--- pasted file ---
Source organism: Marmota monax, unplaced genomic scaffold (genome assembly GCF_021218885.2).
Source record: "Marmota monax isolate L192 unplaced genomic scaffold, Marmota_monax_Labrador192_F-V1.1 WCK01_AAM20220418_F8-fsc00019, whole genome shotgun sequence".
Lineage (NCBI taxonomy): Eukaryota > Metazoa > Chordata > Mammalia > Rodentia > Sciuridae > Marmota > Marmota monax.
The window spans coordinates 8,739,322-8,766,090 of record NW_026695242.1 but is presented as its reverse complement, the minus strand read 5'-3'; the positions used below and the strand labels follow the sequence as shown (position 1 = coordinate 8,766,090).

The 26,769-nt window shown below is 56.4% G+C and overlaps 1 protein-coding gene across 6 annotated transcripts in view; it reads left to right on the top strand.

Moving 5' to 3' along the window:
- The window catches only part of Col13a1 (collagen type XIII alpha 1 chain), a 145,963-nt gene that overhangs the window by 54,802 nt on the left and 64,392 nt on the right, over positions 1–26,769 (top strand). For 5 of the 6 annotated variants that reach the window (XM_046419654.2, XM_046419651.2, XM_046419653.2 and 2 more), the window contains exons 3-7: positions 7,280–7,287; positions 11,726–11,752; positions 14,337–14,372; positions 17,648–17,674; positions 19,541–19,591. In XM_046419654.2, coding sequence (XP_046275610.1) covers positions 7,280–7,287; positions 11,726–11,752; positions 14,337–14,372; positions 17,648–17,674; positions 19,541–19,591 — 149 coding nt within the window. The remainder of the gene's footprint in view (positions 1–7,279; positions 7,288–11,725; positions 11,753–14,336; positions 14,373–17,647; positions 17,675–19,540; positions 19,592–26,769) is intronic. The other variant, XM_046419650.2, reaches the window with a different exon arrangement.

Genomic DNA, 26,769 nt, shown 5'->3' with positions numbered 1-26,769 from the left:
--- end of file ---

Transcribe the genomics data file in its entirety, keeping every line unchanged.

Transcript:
Source organism: Marmota monax, unplaced genomic scaffold (genome assembly GCF_021218885.2).
Source record: "Marmota monax isolate L192 unplaced genomic scaffold, Marmota_monax_Labrador192_F-V1.1 WCK01_AAM20220418_F8-fsc00019, whole genome shotgun sequence".
Lineage (NCBI taxonomy): Eukaryota > Metazoa > Chordata > Mammalia > Rodentia > Sciuridae > Marmota > Marmota monax.
The window spans coordinates 8,739,322-8,766,090 of record NW_026695242.1 but is presented as its reverse complement, the minus strand read 5'-3'; the positions used below and the strand labels follow the sequence as shown (position 1 = coordinate 8,766,090).

The 26,769-nt window shown below is 56.4% G+C and overlaps 1 protein-coding gene across 6 annotated transcripts in view; it reads left to right on the top strand.

Moving 5' to 3' along the window:
- The window catches only part of Col13a1 (collagen type XIII alpha 1 chain), a 145,963-nt gene that overhangs the window by 54,802 nt on the left and 64,392 nt on the right, over positions 1–26,769 (top strand). For 5 of the 6 annotated variants that reach the window (XM_046419654.2, XM_046419651.2, XM_046419653.2 and 2 more), the window contains exons 3-7: positions 7,280–7,287; positions 11,726–11,752; positions 14,337–14,372; positions 17,648–17,674; positions 19,541–19,591. In XM_046419654.2, coding sequence (XP_046275610.1) covers positions 7,280–7,287; positions 11,726–11,752; positions 14,337–14,372; positions 17,648–17,674; positions 19,541–19,591 — 149 coding nt within the window. The remainder of the gene's footprint in view (positions 1–7,279; positions 7,288–11,725; positions 11,753–14,336; positions 14,373–17,647; positions 17,675–19,540; positions 19,592–26,769) is intronic. The other variant, XM_046419650.2, reaches the window with a different exon arrangement.

Genomic DNA, 26,769 nt, shown 5'->3' with positions numbered 1-26,769 from the left: